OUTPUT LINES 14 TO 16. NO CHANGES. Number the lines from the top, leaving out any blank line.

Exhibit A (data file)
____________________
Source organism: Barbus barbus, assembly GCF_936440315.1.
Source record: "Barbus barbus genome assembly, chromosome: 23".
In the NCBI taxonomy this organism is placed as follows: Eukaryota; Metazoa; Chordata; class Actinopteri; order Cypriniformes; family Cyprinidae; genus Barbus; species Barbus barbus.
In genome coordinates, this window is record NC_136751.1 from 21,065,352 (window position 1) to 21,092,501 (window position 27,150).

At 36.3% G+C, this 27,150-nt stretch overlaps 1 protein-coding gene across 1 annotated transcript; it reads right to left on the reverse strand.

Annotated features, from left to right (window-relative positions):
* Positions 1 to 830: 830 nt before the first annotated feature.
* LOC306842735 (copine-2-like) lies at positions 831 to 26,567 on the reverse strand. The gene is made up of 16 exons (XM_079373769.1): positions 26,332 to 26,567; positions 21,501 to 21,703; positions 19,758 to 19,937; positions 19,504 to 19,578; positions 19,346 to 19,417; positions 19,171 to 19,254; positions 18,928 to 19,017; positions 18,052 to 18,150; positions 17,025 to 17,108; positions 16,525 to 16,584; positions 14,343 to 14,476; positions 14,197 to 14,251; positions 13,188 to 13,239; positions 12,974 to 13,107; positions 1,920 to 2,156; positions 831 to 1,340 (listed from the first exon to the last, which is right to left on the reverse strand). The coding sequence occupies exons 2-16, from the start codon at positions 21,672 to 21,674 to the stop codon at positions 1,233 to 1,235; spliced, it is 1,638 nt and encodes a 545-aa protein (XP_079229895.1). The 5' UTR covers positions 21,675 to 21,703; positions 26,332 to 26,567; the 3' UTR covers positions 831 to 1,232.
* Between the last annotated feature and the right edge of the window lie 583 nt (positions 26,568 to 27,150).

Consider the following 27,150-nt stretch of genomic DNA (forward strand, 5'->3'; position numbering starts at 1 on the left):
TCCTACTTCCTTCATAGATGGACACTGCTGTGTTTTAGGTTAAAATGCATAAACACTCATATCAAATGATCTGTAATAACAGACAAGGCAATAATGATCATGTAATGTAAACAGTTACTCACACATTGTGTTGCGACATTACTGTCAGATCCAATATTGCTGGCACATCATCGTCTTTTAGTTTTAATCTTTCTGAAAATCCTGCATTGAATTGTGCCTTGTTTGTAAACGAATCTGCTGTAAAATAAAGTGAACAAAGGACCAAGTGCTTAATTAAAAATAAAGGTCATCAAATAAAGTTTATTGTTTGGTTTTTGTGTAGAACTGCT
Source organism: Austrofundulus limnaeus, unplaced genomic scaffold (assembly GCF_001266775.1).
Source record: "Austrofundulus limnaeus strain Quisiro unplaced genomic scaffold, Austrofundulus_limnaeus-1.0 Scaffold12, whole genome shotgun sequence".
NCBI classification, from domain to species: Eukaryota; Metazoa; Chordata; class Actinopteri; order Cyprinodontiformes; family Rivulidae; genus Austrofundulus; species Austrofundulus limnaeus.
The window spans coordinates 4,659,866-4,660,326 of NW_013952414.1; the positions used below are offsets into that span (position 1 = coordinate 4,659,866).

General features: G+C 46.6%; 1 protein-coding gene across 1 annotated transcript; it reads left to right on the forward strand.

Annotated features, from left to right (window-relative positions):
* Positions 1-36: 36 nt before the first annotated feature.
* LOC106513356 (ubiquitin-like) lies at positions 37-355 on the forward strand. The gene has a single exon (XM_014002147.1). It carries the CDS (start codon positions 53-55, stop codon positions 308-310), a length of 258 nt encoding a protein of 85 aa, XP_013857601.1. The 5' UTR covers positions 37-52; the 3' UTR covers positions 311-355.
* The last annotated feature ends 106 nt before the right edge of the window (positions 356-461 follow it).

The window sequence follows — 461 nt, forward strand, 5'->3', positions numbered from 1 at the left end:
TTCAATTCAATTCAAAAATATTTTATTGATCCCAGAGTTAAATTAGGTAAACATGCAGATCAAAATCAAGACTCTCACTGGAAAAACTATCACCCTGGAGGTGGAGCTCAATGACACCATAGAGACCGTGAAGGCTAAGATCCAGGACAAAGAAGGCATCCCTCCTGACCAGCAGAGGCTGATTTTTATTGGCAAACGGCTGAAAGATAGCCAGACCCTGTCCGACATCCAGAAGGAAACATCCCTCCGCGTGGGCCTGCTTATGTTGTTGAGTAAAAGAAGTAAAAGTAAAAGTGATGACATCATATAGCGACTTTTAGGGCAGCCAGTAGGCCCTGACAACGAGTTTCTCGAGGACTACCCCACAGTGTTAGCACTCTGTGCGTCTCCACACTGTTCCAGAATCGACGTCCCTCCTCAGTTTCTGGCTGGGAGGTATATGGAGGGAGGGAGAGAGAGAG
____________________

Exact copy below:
NCBI classification, from domain to species: Eukaryota; Metazoa; Chordata; class Actinopteri; order Cyprinodontiformes; family Rivulidae; genus Austrofundulus; species Austrofundulus limnaeus.
The window spans coordinates 4,659,866-4,660,326 of NW_013952414.1; the positions used below are offsets into that span (position 1 = coordinate 4,659,866).

General features: G+C 46.6%; 1 protein-coding gene across 1 annotated transcript; it reads left to right on the forward strand.